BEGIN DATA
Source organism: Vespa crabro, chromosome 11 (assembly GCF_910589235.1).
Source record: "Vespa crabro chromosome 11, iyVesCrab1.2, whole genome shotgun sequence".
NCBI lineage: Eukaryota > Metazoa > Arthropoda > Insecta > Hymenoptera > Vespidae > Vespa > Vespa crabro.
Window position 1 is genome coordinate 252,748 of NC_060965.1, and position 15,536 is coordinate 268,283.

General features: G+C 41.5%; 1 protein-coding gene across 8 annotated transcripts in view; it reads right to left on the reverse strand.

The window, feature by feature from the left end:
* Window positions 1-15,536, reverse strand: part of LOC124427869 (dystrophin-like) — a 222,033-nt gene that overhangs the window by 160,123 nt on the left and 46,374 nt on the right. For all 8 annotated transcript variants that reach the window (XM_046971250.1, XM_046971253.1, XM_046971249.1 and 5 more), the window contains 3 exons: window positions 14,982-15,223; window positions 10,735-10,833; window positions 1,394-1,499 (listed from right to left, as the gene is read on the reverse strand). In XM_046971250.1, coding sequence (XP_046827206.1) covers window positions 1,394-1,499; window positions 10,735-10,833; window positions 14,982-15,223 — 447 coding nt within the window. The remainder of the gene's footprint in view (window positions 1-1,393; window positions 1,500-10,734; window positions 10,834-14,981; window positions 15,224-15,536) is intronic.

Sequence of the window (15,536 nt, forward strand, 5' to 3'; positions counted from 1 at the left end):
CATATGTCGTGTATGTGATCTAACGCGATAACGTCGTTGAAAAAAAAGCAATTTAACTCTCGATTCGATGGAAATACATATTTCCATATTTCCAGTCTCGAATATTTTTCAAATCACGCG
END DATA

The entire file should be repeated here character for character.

Source organism: Vespa crabro, chromosome 11 (assembly GCF_910589235.1).
Source record: "Vespa crabro chromosome 11, iyVesCrab1.2, whole genome shotgun sequence".
NCBI lineage: Eukaryota > Metazoa > Arthropoda > Insecta > Hymenoptera > Vespidae > Vespa > Vespa crabro.
Window position 1 is genome coordinate 252,748 of NC_060965.1, and position 15,536 is coordinate 268,283.

General features: G+C 41.5%; 1 protein-coding gene across 8 annotated transcripts in view; it reads right to left on the reverse strand.

The window, feature by feature from the left end:
* Window positions 1-15,536, reverse strand: part of LOC124427869 (dystrophin-like) — a 222,033-nt gene that overhangs the window by 160,123 nt on the left and 46,374 nt on the right. For all 8 annotated transcript variants that reach the window (XM_046971250.1, XM_046971253.1, XM_046971249.1 and 5 more), the window contains 3 exons: window positions 14,982-15,223; window positions 10,735-10,833; window positions 1,394-1,499 (listed from right to left, as the gene is read on the reverse strand). In XM_046971250.1, coding sequence (XP_046827206.1) covers window positions 1,394-1,499; window positions 10,735-10,833; window positions 14,982-15,223 — 447 coding nt within the window. The remainder of the gene's footprint in view (window positions 1-1,393; window positions 1,500-10,734; window positions 10,834-14,981; window positions 15,224-15,536) is intronic.

Sequence of the window (15,536 nt, forward strand, 5' to 3'; positions counted from 1 at the left end):
CATATGTCGTGTATGTGATCTAACGCGATAACGTCGTTGAAAAAAAAGCAATTTAACTCTCGATTCGATGGAAATACATATTTCCATATTTCCAGTCTCGAATATTTTTCAAATCACGCG